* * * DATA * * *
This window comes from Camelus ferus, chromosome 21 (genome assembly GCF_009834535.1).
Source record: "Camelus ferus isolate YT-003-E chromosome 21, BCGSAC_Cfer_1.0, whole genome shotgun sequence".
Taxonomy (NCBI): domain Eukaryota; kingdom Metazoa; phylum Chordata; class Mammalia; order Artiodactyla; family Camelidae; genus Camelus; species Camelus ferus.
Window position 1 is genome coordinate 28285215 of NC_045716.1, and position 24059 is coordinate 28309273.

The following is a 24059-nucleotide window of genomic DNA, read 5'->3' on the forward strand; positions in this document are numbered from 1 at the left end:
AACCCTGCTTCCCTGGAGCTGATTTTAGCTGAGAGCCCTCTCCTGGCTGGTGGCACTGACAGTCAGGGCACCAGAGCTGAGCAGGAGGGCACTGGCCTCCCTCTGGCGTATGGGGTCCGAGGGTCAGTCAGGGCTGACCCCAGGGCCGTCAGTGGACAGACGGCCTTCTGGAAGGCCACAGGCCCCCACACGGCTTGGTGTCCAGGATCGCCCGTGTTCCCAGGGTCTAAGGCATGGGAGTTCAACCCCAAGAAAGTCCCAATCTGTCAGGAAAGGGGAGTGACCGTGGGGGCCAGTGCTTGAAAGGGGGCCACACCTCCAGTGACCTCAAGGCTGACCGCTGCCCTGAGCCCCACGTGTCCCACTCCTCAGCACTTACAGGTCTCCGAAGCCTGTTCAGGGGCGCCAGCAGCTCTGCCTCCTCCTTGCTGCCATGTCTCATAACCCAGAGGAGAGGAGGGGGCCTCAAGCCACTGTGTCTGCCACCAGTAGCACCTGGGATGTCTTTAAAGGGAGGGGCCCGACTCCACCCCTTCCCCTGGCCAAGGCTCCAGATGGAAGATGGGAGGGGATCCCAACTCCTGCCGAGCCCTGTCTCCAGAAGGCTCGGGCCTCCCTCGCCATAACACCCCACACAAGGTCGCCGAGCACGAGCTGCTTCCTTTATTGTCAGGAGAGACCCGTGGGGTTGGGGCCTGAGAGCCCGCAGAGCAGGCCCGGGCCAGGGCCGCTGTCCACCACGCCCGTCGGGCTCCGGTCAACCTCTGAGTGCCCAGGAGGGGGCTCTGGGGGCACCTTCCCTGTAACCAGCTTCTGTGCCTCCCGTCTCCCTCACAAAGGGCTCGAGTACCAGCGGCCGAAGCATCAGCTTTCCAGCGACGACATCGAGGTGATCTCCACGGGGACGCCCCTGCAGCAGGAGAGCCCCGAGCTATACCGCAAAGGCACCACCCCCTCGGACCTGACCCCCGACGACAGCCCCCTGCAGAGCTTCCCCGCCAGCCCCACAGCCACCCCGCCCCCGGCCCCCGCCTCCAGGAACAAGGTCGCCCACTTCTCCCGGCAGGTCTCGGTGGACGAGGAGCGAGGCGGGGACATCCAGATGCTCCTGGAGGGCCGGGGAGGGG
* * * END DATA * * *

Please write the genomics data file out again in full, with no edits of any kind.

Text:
This window comes from Camelus ferus, chromosome 21 (genome assembly GCF_009834535.1).
Source record: "Camelus ferus isolate YT-003-E chromosome 21, BCGSAC_Cfer_1.0, whole genome shotgun sequence".
Taxonomy (NCBI): domain Eukaryota; kingdom Metazoa; phylum Chordata; class Mammalia; order Artiodactyla; family Camelidae; genus Camelus; species Camelus ferus.
Window position 1 is genome coordinate 28285215 of NC_045716.1, and position 24059 is coordinate 28309273.

The following is a 24059-nucleotide window of genomic DNA, read 5'->3' on the forward strand; positions in this document are numbered from 1 at the left end:
AACCCTGCTTCCCTGGAGCTGATTTTAGCTGAGAGCCCTCTCCTGGCTGGTGGCACTGACAGTCAGGGCACCAGAGCTGAGCAGGAGGGCACTGGCCTCCCTCTGGCGTATGGGGTCCGAGGGTCAGTCAGGGCTGACCCCAGGGCCGTCAGTGGACAGACGGCCTTCTGGAAGGCCACAGGCCCCCACACGGCTTGGTGTCCAGGATCGCCCGTGTTCCCAGGGTCTAAGGCATGGGAGTTCAACCCCAAGAAAGTCCCAATCTGTCAGGAAAGGGGAGTGACCGTGGGGGCCAGTGCTTGAAAGGGGGCCACACCTCCAGTGACCTCAAGGCTGACCGCTGCCCTGAGCCCCACGTGTCCCACTCCTCAGCACTTACAGGTCTCCGAAGCCTGTTCAGGGGCGCCAGCAGCTCTGCCTCCTCCTTGCTGCCATGTCTCATAACCCAGAGGAGAGGAGGGGGCCTCAAGCCACTGTGTCTGCCACCAGTAGCACCTGGGATGTCTTTAAAGGGAGGGGCCCGACTCCACCCCTTCCCCTGGCCAAGGCTCCAGATGGAAGATGGGAGGGGATCCCAACTCCTGCCGAGCCCTGTCTCCAGAAGGCTCGGGCCTCCCTCGCCATAACACCCCACACAAGGTCGCCGAGCACGAGCTGCTTCCTTTATTGTCAGGAGAGACCCGTGGGGTTGGGGCCTGAGAGCCCGCAGAGCAGGCCCGGGCCAGGGCCGCTGTCCACCACGCCCGTCGGGCTCCGGTCAACCTCTGAGTGCCCAGGAGGGGGCTCTGGGGGCACCTTCCCTGTAACCAGCTTCTGTGCCTCCCGTCTCCCTCACAAAGGGCTCGAGTACCAGCGGCCGAAGCATCAGCTTTCCAGCGACGACATCGAGGTGATCTCCACGGGGACGCCCCTGCAGCAGGAGAGCCCCGAGCTATACCGCAAAGGCACCACCCCCTCGGACCTGACCCCCGACGACAGCCCCCTGCAGAGCTTCCCCGCCAGCCCCACAGCCACCCCGCCCCCGGCCCCCGCCTCCAGGAACAAGGTCGCCCACTTCTCCCGGCAGGTCTCGGTGGACGAGGAGCGAGGCGGGGACATCCAGATGCTCCTGGAGGGCCGGGGAGGGG